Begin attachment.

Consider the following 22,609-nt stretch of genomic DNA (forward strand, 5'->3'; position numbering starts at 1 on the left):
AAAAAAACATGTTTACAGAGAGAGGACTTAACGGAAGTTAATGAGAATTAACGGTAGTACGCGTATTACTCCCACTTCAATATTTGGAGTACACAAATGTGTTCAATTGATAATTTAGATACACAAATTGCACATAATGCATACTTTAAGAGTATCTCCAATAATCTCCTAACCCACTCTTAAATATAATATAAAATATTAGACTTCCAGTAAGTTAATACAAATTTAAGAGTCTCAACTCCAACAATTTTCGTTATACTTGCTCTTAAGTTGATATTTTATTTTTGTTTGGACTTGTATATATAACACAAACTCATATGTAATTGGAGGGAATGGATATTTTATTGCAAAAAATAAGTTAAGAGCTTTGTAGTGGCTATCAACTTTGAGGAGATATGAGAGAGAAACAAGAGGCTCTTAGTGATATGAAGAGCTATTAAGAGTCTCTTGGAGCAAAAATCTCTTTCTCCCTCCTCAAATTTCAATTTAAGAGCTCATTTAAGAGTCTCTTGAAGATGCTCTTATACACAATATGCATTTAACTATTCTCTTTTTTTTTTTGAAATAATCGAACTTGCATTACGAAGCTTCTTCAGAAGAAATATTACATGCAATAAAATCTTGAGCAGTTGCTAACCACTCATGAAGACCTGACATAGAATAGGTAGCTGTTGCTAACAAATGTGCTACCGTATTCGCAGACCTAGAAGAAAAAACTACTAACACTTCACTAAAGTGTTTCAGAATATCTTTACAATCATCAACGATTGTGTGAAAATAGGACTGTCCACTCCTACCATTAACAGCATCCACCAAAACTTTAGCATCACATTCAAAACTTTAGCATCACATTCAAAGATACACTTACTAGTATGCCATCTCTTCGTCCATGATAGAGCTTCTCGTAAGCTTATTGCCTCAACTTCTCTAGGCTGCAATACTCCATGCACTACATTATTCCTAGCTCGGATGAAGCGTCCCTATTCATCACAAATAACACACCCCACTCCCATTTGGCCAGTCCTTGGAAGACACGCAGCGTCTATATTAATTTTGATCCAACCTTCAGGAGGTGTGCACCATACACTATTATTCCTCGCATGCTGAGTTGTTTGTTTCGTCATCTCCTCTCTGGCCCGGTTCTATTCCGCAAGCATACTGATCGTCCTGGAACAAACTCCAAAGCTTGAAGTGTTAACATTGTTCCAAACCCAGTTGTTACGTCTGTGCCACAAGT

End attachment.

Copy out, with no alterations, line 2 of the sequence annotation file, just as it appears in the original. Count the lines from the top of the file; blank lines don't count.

AAAAAAACATGTTTACAGAGAGAGGACTTAACGGAAGTTAATGAGAATTAACGGTAGTACGCGTATTACTCCCACTTCAATATTTGGAGTACACAAATGTGTTCAATTGATAATTTAGATACACAAATTGCACATAATGCATACTTTAAGAGTATCTCCAATAATCTCCTAACCCACTCTTAAATATAATATAAAATATTAGACTTCCAGTAAGTTAATACAAATTTAAGAGTCTCAACTCCAACAATTTTCGTTATACTTGCTCTTAAGTTGATATTTTATTTTTGTTTGGACTTGTATATATAACACAAACTCATATGTAATTGGAGGGAATGGATATTTTATTGCAAAAAATAAGTTAAGAGCTTTGTAGTGGCTATCAACTTTGAGGAGATATGAGAGAGAAACAAGAGGCTCTTAGTGATATGAAGAGCTATTAAGAGTCTCTTGGAGCAAAAATCTCTTTCTCCCTCCTCAAATTTCAATTTAAGAGCTCATTTAAGAGTCTCTTGAAGATGCTCTTATACACAATATGCATTTAACTATTCTCTTTTTTTTTTTGAAATAATCGAACTTGCATTACGAAGCTTCTTCAGAAGAAATATTACATGCAATAAAATCTTGAGCAGTTGCTAACCACTCATGAAGACCTGACATAGAATAGGTAGCTGTTGCTAACAAATGTGCTACCGTATTCGCAGACCTAGAAGAAAAAACTACTAACACTTCACTAAAGTGTTTCAGAATATCTTTACAATCATCAACGATTGTGTGAAAATAGGACTGTCCACTCCTACCATTAACAGCATCCACCAAAACTTTAGCATCACATTCAAAACTTTAGCATCACATTCAAAGATACACTTACTAGTATGCCATCTCTTCGTCCATGATAGAGCTTCTCGTAAGCTTATTGCCTCAACTTCTCTAGGCTGCAATACTCCATGCACTACATTATTCCTAGCTCGGATGAAGCGTCCCTATTCATCACAAATAACACACCCCACTCCCATTTGGCCAGTCCTTGGAAGACACGCAGCGTCTATATTAATTTTGATCCAACCTTCAGGAGGTGTGCACCATACACTATTATTCCTCGCATGCTGAGTTGTTTGTTTCGTCATCTCCTCTCTGGCCCGGTTCTATTCCGCAAGCATACTGATCGTCCTGGAACAAACTCCAAAGCTTGAAGTGTTAACATTGTTCCAAACCCAGTTGTTACGTCTGTGCCACAAGT